Abusers face up to five years in jail with new non-fatal strangulation offence

A new offence of non-fatal strangulation came into force on Tuesday.

Prison cell windows (Andrew Milligan/PA)
Prison cell windows (Andrew Milligan/PA)

A new offence of non-fatal strangulation has come into force, meaning abusers will now face up to five years behind bars.

The offence, created as part of landmark domestic abuse legislation, applies to perpetrators who strangle or intentionally affect their victim’s ability to breathe in an attempt to control or intimidate them.

It came into force on Tuesday in England and Wales and will also apply to British nationals who are overseas, the Ministry of Justice said.

The move follows concerns that abusers were avoiding punishment as non-fatal strangulation does not always leave visible signs of injury.

The Domestic Abuse Commissioner welcomed the introduction of the offence, but said she is worried that it will not be used as widely as it should be without a more coordinated approach from the Government.

Without clear training and guidance, police officers, front-line workers and others may be unaware of the new offence, Nicole Jacobs said, meaning it could be under-charged as “common assault”, or not investigated or prosecuted at all.

She said the new offence “marks a significant step forward to protect domestic abuse victims” and it is vital that it is used to hold perpetrators to account.

But she said: “This will only happen if there is proper training for police and other agencies, so they are able to recognise the signs to look out for and then get the forensic evidence needed to prosecute.

“These could bloodshot eyes, or bleeding in the ear or jaw pain or a swollen tongue instead of marks around the neck.”

Kate Brown, lead for domestic abuse prosecutions at the Crown Prosecution Service, said: “Sadly, because this type of offending may leave no physical mark the serious nature of it has not always been appreciated.

“We understand the devastating life-long effects domestic abuse can have on victims.

“The welcomed new legislation will mean prosecutors and investigators have more charging powers to protect victims and their families from all-too-often repeat offending.

“Our prosecutors are determined to see justice done in every possible case, and where there is sufficient evidence and our legal test is met, we won’t hesitate to prosecute.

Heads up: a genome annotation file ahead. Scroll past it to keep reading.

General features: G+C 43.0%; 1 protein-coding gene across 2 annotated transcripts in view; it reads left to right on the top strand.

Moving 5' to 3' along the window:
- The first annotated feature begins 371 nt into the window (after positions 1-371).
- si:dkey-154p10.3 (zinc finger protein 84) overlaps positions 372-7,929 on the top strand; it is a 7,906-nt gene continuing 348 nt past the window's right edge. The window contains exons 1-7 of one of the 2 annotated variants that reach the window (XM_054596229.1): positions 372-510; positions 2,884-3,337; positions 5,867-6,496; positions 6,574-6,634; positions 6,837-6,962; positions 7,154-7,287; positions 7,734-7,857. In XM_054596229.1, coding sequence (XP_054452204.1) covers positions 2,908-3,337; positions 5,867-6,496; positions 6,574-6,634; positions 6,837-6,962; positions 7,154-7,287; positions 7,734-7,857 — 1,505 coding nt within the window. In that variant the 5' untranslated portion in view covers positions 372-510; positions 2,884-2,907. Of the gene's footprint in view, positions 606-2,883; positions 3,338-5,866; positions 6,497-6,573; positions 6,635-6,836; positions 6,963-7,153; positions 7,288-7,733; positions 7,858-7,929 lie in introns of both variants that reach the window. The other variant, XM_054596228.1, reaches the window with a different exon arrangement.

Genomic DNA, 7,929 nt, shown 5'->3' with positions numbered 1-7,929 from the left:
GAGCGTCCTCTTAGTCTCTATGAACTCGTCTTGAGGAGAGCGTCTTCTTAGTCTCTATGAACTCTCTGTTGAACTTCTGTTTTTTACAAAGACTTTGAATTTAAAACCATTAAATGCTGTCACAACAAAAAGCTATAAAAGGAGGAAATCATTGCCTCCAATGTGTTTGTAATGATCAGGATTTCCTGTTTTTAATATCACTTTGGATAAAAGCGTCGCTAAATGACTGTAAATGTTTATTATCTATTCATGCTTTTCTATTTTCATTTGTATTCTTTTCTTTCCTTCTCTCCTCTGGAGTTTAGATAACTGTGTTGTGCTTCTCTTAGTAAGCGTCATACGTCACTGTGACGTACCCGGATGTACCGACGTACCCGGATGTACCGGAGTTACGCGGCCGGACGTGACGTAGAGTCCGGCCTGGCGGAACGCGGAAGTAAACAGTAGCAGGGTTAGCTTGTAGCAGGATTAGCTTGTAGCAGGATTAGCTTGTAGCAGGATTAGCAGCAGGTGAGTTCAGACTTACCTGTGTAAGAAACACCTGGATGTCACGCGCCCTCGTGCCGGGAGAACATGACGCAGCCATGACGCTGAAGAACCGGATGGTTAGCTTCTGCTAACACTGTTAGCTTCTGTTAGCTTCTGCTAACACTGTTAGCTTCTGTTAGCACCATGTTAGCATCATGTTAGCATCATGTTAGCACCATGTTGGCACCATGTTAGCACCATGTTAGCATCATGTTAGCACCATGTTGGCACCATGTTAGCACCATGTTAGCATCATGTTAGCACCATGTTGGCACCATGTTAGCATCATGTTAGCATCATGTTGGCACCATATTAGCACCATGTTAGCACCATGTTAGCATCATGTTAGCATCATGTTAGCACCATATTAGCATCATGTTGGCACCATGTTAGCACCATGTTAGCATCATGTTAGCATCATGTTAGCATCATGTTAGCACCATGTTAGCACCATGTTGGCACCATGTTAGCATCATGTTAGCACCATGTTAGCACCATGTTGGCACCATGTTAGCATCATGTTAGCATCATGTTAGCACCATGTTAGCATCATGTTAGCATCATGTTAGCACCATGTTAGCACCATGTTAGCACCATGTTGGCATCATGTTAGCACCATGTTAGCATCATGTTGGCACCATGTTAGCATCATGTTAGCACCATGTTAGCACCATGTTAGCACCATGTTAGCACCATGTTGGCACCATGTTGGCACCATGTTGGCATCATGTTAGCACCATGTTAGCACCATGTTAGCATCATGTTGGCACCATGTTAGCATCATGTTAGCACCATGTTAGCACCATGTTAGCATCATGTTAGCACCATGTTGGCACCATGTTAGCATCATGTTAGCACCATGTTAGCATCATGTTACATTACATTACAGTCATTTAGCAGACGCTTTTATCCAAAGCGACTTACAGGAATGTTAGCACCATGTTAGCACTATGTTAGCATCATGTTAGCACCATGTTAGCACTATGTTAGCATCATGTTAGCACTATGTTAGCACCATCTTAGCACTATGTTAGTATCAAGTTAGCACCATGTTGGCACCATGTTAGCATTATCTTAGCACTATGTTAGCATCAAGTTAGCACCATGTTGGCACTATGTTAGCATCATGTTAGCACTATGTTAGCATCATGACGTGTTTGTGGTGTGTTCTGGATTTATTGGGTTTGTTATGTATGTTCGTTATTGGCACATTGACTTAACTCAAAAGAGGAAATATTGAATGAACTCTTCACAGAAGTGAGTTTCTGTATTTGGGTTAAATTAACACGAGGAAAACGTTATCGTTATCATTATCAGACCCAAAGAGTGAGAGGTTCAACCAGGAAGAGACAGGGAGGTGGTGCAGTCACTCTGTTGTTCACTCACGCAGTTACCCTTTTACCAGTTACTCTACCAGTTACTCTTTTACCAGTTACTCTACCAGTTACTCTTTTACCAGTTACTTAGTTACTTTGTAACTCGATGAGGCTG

“We are developing training for prosecutors to ensure the offences are properly identified from the outset.”

General view of the centre of Pentonville Prison, London (Anthony Devlin/PA)

It comes as more rape victims will be able to apply to courts to pre-record video evidence before their case reaches trials.

From Thursday, special measures schemes for victims of crimes such as rape and modern slavery will be extended to 11 more crown courts across the Midlands and the South West.

Victims will be able to pre-record their evidence, as close to the time of the offence as possible, and will be spared the trauma of giving evidence at trial and facing cross-examination.

The scheme has already been successfully introduced in 26 Crown Courts and the Government is committed to rolling it out nationwide by September.

Minister for tackling violence against women and girls, Victoria Atkins, said: “This Government is determined to tackle abuse in its many forms, make our streets safer and better protect women and girls which is why perpetrators who strangle their partners in this way will now face up to five years behind bars for the torment they have inflicted.

“We’re also rolling pre-recorded cross-examination for victims of rape to more Crown courts, helping to minimise stress to ensure they can provide the best possible evidence.

“These measures are part of our plan to ensure victims get the support and justice they deserve, alongside introducing a new victim’s law, launching a 24/7 rape helpline, recruiting more independent sexual violence advisers and improving collaboration between police and prosecutors.”

Steve Witheyman, service manager at Sexual Trauma and Abuse Restorative Therapies (Start) in Hampshire, said: “The value of pre-recorded evidence for victims and survivors of sexual trauma is massive as it offers protection from a real and often damaging re-traumatisation and rerun of past events and unwanted experiences.

“It is a huge leap forward in the criminal justice system and a significant mindset change where truly supporting a victim becomes a key component in the whole process and will undoubtedly encourage more victims to report sexual crime in the future.”

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